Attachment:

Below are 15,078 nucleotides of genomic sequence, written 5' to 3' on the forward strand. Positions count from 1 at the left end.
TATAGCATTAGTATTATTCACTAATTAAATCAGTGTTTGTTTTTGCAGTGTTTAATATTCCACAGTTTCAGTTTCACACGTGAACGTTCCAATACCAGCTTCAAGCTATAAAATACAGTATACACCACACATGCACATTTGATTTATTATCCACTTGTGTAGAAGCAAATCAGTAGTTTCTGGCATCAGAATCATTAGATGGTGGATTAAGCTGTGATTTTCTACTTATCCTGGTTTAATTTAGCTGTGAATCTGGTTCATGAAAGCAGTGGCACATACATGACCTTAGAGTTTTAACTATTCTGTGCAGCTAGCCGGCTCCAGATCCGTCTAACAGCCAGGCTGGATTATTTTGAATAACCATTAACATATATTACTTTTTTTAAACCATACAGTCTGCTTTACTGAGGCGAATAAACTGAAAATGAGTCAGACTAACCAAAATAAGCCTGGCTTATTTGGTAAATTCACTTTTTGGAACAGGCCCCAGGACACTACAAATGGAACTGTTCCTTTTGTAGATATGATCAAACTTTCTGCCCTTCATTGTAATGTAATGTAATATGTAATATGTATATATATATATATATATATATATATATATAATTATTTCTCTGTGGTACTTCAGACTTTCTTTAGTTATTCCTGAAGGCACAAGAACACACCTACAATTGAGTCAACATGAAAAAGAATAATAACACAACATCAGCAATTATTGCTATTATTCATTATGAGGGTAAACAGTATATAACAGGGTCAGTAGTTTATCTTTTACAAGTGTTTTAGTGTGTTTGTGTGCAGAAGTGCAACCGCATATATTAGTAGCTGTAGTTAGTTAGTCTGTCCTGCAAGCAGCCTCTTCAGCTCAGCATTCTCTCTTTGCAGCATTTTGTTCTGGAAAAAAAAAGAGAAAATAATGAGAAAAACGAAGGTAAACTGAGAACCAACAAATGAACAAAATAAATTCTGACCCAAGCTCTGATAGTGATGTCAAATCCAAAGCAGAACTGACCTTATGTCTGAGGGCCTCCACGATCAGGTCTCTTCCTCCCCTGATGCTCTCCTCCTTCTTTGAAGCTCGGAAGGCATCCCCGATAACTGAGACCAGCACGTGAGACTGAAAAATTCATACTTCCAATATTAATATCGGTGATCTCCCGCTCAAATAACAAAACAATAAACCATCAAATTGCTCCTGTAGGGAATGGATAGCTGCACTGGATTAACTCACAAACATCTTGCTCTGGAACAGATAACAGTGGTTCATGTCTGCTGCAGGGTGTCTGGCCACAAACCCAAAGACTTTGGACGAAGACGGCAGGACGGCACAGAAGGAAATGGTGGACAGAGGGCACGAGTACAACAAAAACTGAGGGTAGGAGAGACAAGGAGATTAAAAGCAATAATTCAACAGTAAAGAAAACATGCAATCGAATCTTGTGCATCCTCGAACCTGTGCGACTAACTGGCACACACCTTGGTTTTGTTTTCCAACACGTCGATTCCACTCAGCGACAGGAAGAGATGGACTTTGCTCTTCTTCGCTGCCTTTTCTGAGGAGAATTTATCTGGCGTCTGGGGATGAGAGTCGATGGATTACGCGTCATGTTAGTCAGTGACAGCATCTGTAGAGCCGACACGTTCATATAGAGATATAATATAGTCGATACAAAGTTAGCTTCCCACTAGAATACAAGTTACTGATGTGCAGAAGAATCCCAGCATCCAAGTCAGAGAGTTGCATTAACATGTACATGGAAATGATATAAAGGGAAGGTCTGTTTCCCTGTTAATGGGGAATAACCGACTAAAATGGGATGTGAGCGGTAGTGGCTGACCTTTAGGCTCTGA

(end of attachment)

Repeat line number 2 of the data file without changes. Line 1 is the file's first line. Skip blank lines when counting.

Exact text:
TATAGCATTAGTATTATTCACTAATTAAATCAGTGTTTGTTTTTGCAGTGTTTAATATTCCACAGTTTCAGTTTCACACGTGAACGTTCCAATACCAGCTTCAAGCTATAAAATACAGTATACACCACACATGCACATTTGATTTATTATCCACTTGTGTAGAAGCAAATCAGTAGTTTCTGGCATCAGAATCATTAGATGGTGGATTAAGCTGTGATTTTCTACTTATCCTGGTTTAATTTAGCTGTGAATCTGGTTCATGAAAGCAGTGGCACATACATGACCTTAGAGTTTTAACTATTCTGTGCAGCTAGCCGGCTCCAGATCCGTCTAACAGCCAGGCTGGATTATTTTGAATAACCATTAACATATATTACTTTTTTTAAACCATACAGTCTGCTTTACTGAGGCGAATAAACTGAAAATGAGTCAGACTAACCAAAATAAGCCTGGCTTATTTGGTAAATTCACTTTTTGGAACAGGCCCCAGGACACTACAAATGGAACTGTTCCTTTTGTAGATATGATCAAACTTTCTGCCCTTCATTGTAATGTAATGTAATATGTAATATGTATATATATATATATATATATATATATATATAATTATTTCTCTGTGGTACTTCAGACTTTCTTTAGTTATTCCTGAAGGCACAAGAACACACCTACAATTGAGTCAACATGAAAAAGAATAATAACACAACATCAGCAATTATTGCTATTATTCATTATGAGGGTAAACAGTATATAACAGGGTCAGTAGTTTATCTTTTACAAGTGTTTTAGTGTGTTTGTGTGCAGAAGTGCAACCGCATATATTAGTAGCTGTAGTTAGTTAGTCTGTCCTGCAAGCAGCCTCTTCAGCTCAGCATTCTCTCTTTGCAGCATTTTGTTCTGGAAAAAAAAAGAGAAAATAATGAGAAAAACGAAGGTAAACTGAGAACCAACAAATGAACAAAATAAATTCTGACCCAAGCTCTGATAGTGATGTCAAATCCAAAGCAGAACTGACCTTATGTCTGAGGGCCTCCACGATCAGGTCTCTTCCTCCCCTGATGCTCTCCTCCTTCTTTGAAGCTCGGAAGGCATCCCCGATAACTGAGACCAGCACGTGAGACTGAAAAATTCATACTTCCAATATTAATATCGGTGATCTCCCGCTCAAATAACAAAACAATAAACCATCAAATTGCTCCTGTAGGGAATGGATAGCTGCACTGGATTAACTCACAAACATCTTGCTCTGGAACAGATAACAGTGGTTCATGTCTGCTGCAGGGTGTCTGGCCACAAACCCAAAGACTTTGGACGAAGACGGCAGGACGGCACAGAAGGAAATGGTGGACAGAGGGCACGAGTACAACAAAAACTGAGGGTAGGAGAGACAAGGAGATTAAAAGCAATAATTCAACAGTAAAGAAAACATGCAATCGAATCTTGTGCATCCTCGAACCTGTGCGACTAACTGGCACACACCTTGGTTTTGTTTTCCAACACGTCGATTCCACTCAGCGACAGGAAGAGATGGACTTTGCTCTTCTTCGCTGCCTTTTCTGAGGAGAATTTATCTGGCGTCTGGGGATGAGAGTCGATGGATTACGCGTCATGTTAGTCAGTGACAGCATCTGTAGAGCCGACACGTTCATATAGAGATATAATATAGTCGATACAAAGTTAGCTTCCCACTAGAATACAAGTTACTGATGTGCAGAAGAATCCCAGCATCCAAGTCAGAGAGTTGCATTAACATGTACATGGAAATGATATAAAGGGAAGGTCTGTTTCCCTGTTAATGGGGAATAACCGACTAAAATGGGATGTGAGCGGTAGTGGCTGACCTTTAGGCTCTGA